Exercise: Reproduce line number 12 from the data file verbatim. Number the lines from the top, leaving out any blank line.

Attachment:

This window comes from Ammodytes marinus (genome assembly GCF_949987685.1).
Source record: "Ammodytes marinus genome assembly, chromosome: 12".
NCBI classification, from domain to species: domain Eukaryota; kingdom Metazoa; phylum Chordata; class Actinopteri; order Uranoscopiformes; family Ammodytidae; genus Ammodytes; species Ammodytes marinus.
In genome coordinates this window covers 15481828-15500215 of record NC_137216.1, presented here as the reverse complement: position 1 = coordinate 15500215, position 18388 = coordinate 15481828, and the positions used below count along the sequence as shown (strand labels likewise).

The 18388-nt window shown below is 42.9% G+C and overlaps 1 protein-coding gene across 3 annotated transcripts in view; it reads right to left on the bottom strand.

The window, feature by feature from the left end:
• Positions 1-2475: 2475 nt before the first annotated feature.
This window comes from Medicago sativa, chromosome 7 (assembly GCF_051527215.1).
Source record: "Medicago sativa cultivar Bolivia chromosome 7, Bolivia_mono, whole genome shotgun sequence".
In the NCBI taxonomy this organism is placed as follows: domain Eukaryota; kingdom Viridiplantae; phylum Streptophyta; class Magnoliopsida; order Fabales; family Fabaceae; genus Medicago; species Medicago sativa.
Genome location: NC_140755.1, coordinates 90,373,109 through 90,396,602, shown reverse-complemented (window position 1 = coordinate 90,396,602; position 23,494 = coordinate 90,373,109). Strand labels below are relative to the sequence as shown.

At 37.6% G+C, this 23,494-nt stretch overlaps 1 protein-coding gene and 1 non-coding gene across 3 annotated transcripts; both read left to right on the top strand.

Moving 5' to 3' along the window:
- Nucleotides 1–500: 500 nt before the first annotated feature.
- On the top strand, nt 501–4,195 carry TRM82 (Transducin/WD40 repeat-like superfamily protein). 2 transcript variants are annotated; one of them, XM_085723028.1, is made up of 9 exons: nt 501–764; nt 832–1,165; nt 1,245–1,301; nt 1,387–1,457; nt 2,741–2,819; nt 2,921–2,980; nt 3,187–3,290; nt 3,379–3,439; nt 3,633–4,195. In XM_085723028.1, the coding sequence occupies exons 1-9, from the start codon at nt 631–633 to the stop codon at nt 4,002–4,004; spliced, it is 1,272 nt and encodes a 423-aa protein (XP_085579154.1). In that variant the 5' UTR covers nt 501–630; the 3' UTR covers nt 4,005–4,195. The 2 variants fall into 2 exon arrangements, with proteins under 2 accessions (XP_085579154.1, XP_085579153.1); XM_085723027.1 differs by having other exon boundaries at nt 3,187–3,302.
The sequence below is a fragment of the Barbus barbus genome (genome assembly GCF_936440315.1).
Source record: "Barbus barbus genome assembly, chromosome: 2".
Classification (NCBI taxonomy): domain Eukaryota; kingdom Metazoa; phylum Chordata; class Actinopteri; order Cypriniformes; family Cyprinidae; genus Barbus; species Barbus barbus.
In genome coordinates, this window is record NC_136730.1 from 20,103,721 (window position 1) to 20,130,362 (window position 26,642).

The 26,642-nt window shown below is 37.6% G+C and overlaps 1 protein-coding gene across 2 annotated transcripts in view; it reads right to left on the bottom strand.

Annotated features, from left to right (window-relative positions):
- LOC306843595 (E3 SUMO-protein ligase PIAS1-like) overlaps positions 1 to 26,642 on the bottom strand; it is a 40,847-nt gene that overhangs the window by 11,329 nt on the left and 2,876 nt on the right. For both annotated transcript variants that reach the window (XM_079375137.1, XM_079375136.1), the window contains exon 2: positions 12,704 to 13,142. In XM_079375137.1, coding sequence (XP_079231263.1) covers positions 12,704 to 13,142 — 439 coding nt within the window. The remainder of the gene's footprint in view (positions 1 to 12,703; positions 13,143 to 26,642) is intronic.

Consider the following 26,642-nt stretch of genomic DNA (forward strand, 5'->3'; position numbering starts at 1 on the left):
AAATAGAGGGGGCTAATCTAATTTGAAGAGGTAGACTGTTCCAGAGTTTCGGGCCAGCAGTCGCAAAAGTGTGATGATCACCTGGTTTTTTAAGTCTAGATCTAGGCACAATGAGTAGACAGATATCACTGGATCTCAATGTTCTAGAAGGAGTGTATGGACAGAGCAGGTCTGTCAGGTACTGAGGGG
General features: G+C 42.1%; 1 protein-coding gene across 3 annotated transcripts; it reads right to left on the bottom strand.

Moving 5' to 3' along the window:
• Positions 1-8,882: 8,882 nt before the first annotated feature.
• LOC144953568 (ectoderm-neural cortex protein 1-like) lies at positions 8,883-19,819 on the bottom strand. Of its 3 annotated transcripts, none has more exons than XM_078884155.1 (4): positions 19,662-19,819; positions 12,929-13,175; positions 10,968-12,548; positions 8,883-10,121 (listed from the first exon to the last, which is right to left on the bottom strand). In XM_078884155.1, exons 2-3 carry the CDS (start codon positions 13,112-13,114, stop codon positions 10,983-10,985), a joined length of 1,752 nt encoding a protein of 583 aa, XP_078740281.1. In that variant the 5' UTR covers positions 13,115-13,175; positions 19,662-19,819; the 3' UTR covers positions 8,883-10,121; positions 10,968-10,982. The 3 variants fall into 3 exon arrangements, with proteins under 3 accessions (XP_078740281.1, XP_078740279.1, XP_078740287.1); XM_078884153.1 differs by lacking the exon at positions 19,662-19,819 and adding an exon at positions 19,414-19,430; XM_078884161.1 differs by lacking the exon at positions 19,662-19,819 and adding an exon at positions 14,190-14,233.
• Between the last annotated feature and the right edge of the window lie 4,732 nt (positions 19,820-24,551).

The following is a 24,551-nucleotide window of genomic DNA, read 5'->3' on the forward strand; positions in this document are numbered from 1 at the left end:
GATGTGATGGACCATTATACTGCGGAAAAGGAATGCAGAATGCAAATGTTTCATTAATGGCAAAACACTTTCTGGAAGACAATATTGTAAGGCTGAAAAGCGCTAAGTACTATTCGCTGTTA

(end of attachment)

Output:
At 37.6% G+C, this 23,494-nt stretch overlaps 1 protein-coding gene and 1 non-coding gene across 3 annotated transcripts; both read left to right on the top strand.